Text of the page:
In 2007 Alexander Shapovalov suggested a very interesting coin problem. Here is the kindergarten version:
You present 100 identical coins to a judge, who knows that among them are either one or two fake coins. All the real coins weigh the same and all the fake coins weigh the same, but the fake coins are lighter than the real ones.
You yourself know that there are exactly two fake coins and you know which ones they are. Can you use a balance scale to convince the judge that there are exactly two fake coins without revealing any information about any particular coin?
To solve this problem, divide the coins into two piles of 50 so that each pile contains exactly one fake coin. Put the piles in the different cups of the scale. The scale will balance, which means that you can’t have the total of exactly one fake coin. Moreover, this proves that each group contains exactly one fake coin. But for any particular coin, the judge won’t have a clue whether it is real or fake.
The puzzle is solved, and though you do not reveal any information about a particular coin, you still give out some information. I would like to introduce the notion of a revealing coefficient. The revealing coefficient is a portion of information you reveal, in addition to proving that there are exactly two fake coins. Before you weighed them all, any two coins out of 100 could have been the two fakes, so the number of equally probable possibilities was 100 choose 2, which is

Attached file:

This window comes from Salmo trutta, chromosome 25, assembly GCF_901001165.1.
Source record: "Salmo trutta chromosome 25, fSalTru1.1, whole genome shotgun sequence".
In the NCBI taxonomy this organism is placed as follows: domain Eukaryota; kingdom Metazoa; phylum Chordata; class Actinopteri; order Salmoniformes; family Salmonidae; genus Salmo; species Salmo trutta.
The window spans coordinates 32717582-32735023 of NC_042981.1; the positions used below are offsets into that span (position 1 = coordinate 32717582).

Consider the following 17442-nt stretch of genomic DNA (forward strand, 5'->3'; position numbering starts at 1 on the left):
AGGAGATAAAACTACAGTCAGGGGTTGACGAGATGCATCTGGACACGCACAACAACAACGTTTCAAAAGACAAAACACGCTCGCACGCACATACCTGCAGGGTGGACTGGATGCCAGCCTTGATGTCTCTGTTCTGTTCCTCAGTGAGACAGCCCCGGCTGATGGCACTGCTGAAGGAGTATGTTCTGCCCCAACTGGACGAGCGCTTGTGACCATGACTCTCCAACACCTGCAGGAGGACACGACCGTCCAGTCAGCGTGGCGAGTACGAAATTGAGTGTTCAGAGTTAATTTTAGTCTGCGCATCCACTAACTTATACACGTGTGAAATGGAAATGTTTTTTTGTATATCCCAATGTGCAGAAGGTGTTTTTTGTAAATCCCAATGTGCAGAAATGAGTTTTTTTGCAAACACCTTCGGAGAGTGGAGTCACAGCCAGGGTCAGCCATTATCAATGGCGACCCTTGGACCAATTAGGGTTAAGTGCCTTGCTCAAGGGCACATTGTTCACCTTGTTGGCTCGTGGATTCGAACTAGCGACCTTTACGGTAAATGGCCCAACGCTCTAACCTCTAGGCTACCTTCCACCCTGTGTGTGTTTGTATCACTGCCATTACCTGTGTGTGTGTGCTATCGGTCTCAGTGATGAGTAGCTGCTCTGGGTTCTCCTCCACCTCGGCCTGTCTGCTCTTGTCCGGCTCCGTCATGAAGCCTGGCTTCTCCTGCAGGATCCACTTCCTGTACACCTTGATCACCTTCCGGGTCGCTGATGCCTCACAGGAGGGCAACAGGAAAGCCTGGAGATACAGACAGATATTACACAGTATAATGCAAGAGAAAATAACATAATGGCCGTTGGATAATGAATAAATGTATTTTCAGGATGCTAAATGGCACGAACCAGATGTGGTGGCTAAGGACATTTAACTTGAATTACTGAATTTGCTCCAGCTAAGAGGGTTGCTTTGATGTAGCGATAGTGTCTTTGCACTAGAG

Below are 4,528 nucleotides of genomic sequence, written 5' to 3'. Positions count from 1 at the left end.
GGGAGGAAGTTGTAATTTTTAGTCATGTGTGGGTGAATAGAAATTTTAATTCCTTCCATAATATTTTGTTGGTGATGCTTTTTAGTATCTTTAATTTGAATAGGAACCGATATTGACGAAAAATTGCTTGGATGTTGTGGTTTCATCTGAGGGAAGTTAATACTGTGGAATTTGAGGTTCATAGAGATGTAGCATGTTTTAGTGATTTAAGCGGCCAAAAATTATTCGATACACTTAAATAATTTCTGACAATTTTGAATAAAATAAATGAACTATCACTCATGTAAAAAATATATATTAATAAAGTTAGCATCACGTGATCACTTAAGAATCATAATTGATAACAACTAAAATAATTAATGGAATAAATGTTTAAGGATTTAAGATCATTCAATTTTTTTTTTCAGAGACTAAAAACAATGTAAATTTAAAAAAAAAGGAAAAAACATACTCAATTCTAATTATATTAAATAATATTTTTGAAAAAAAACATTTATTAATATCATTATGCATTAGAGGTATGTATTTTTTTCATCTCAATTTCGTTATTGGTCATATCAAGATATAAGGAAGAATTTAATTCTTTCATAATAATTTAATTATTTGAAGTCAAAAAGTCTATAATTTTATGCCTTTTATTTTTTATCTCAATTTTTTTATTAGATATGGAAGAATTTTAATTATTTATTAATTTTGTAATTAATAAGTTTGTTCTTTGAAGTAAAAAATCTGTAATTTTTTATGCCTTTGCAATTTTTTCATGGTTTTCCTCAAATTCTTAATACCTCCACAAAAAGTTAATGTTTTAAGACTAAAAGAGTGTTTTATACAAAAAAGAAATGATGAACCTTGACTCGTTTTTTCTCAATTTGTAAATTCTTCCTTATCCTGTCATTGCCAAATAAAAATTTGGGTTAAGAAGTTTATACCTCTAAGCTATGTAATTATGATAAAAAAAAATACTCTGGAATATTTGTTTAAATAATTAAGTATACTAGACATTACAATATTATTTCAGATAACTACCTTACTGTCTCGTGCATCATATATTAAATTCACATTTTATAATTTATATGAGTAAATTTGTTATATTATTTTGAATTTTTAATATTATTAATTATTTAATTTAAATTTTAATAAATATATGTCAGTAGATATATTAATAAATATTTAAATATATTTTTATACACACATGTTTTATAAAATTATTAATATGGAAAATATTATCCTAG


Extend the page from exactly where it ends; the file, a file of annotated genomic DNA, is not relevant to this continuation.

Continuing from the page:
5050 4950. After you’ve weighed them, it became clear that there was one fake in each pile, so the number of possibilities was reduced to 2500. The revealing coefficient shows the portion by which your possibilities have been reduced. In our case, it is (5050 − 2500)/5050 (4950-2500)/4950, slightly more less than one half.
Now that I’ve explained the kindergarten version, it’s time for you to try the elementary version. This problem is the same as above, except that this time you have 99 coins, instead of 100.
Hopefully you’ve finished that warm-up problem and we can move on to the original Shapovalov’s problem, which was designed for high schoolers.
A judge is presented with 100 coins that look the same, knowing that there are two or three fake coins among them. All the real coins weigh the same and all the fake coins weigh the same, but the fake coins are lighter than the real ones.
You yourself know that there are exactly three fake coins and you know which ones they are. Can you use a balance scale to convince the judge that there are exactly three fake coins, without revealing any information about any particular coin?
If you are lazy and do not want to solve this problem, but not too lazy to learn Russian, you can find several solutions to this problem in Russian in an essay by Konstantin Knop.
Your challenge is to solve the original Shapovalov puzzle, and for each solution to calculate the revealing coefficient. The best solution will be the one with the smallest revealing coefficient.Share: